The relationship has developed historically from the groups' different origins, as respectively earlier inhabitants (Welsh) and Anglo-Saxon invaders (English) of Britain; the military, political, economic and cultural power exercised by the much more populous English over the Welsh for many centuries; the marked differences between the English and Welsh languages, both spoken and written; and the high degree of cultural importance given by many in Wales to signifiers of national identity such as the language, literature, history, traditions, and the national sport of rugby union.
The Anglo-Saxon invasions of Britain led to the formation of Wales between the 5th and 7th centuries. The Anglo-Norman kings of England had conquered Wales militarily by the 13th century, and under Henry VIII the country was legally (but not physically) incorporated to the kingdom of England by the Acts of Union in the 16th century. Many elements of the Welsh economy and society since then have been shaped by demands from England, and Wales has been described as "England's first colony. However, Welsh identity remained strong and recently there has been an increasing awareness and acknowledgement of Wales' cultural and historical separateness from England, which has latterly been reflected politically.
The Welsh language has different rules of grammar and syntax from English, and a widely different vocabulary; consequently many English speakers find it difficult to learn and speak. Letters such as w and y are vowels in Welsh, but often used as consonants in English. Welsh also makes extensive use of digraphs such as ll and dd, and consonant mutations which are rare in English.
In 2000, a cross party group of Members of the National Assembly of Wales, representing all four political parties in the Assembly, called for an end to what they termed "persistent anti-Welsh racism" in the UK media..
English television personality Anne Robinson appeared on the comedy show Room 101 in 2001 and made derisive comments about Welsh people, such as "what are they for?" and "I never did like them". The show is designed to draw extreme views from interview subjects in order to generate controversy and humour. The people she was thinking about were supposedly those who spoke Welsh around the market stall operated by her mother in Liverpool during her childhood. Her comments upset some who accused her of racism. North Wales Police spent 96 hours investigating the issue, and concluded that no crime had been committed. She was cleared of racism by the Broadcasting Standards Commission, who stated that her comments "came close to the boundaries of acceptability" The North Wales Police have also investigated allegations of anti-Welsh racism made against Tony Blair and columnist Cristina Odone Again, no charges were brought.
Writer Neal Ascherson commented that: "Southern views of the Scots over the last hundred years have been faintly sceptical – "chippy, lacking in humour, slow to unbend" – but on the whole affectionate. (Contrast English attitudes to Welshness, which, for reasons I am not sure of, are often genuinely hostile)."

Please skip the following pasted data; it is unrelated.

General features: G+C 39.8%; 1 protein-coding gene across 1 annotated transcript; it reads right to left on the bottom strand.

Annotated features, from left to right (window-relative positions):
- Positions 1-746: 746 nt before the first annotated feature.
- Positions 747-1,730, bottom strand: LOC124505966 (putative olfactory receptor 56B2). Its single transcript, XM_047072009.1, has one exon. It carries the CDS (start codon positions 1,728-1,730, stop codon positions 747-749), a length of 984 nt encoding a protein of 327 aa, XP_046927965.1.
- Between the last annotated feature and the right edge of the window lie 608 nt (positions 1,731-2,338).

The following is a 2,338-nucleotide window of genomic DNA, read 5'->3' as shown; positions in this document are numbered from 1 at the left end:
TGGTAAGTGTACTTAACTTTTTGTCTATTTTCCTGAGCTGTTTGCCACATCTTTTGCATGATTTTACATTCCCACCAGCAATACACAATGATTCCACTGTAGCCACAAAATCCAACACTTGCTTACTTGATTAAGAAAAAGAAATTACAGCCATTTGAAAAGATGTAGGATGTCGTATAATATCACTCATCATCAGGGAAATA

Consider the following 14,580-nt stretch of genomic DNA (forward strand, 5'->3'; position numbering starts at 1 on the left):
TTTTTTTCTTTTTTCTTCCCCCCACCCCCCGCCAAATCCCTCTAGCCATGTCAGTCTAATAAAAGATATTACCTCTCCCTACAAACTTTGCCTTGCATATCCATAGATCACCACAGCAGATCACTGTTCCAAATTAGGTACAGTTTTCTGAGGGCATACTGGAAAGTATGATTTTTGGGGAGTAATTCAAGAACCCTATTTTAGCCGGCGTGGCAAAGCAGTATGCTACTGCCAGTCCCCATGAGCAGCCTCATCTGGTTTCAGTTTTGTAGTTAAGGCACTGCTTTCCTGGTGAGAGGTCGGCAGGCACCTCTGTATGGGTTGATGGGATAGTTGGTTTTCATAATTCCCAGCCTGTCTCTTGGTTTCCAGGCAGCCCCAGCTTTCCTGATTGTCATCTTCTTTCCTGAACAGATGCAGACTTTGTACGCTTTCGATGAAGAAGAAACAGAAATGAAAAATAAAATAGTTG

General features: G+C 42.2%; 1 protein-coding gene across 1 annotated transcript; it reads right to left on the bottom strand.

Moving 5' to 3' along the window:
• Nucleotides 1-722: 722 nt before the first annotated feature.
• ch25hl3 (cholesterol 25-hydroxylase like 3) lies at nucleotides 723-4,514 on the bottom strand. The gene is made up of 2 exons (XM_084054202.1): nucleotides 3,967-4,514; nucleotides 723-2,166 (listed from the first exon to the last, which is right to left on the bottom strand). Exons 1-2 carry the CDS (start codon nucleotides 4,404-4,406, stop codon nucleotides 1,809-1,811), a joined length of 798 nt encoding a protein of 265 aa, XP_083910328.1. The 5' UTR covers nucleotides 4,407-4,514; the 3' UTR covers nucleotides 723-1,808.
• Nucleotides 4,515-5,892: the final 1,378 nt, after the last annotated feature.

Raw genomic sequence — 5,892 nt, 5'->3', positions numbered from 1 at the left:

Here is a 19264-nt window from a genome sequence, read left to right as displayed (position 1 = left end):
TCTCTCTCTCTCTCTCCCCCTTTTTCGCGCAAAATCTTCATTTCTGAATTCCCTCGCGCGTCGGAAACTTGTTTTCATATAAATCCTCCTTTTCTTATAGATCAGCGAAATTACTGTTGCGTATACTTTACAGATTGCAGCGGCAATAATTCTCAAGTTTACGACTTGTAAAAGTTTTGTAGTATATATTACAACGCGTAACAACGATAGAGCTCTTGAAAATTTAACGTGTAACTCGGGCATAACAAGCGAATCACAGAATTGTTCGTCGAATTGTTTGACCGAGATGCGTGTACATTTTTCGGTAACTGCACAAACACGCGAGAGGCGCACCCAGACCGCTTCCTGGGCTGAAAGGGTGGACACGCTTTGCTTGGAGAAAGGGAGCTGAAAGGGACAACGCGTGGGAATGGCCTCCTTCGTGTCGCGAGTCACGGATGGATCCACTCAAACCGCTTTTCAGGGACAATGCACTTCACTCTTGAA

BBC presenter Jeremy Clarkson is well-known for his xenophobic comments which sometimes take an anti-Welsh direction, e.g. "It’s entirely unfair that some people are born fat or ugly or dyslexic or disabled or ginger or small or Welsh. Life, I’m afraid, is tragic." Another example, in the context of Wales's 2008 Grand Slam victory: "You can never rely on the French. All they had to do was go to Cardiff last weekend with a bit of fire in their bellies and they’d have denied Wales the Six Nations Grand Slam. But no. They turned up instead with cheese in their bellies and mooched about for 80 minutes, seemingly not at all bothered that we’ve got to spend the next 12 months listening to the sheepsters droning on about their natural superiority and brilliance. Or worse. Give them a Grand Slam and the next thing you know, all our holiday cottages are on fire. There are, of course, other reasons I hoped the French would win. I’d rather live in France than Wales; I’d rather eat a snail than a daffodil; I’d certainly rather drink French fizzy wine; and I’d much rather sleep with Carole Bouquet than Charlotte Church."
On his BBC2 show he placed a plastic map of Wales in a microwave and burned it to audience applause..
Welsh comedian Rob Brydon has recently explored Welsh identity and sought to discover what makes his patriotic countrymen so defensive.
Around 730, the English historian Bede described the (Welsh) Britons as "for the most part, through innate hatred, ...adverse to the English nation." By that time, the Saxons had full control of Wessex and Mercia. Mercia, in particular, came into conflict with Powys, and Offa's Dyke was built around 790 to define the boundary between England and Wales and create an effective barrier against Welsh incursions. By the 11th century, if not earlier, Wales - with its own distinct legal system, though only intermittently unified as a political entity - had developed a national identity as Cymru, or "Land of the compatriots" (Cymry), in contrast to the Saeson or Saxons. In England, the Anglo-Saxon language had long supplanted the old Brythonic languages, and the English words "Wales" and "Welsh", meaning "foreigners", came to be used to describe the unconquered land to the west.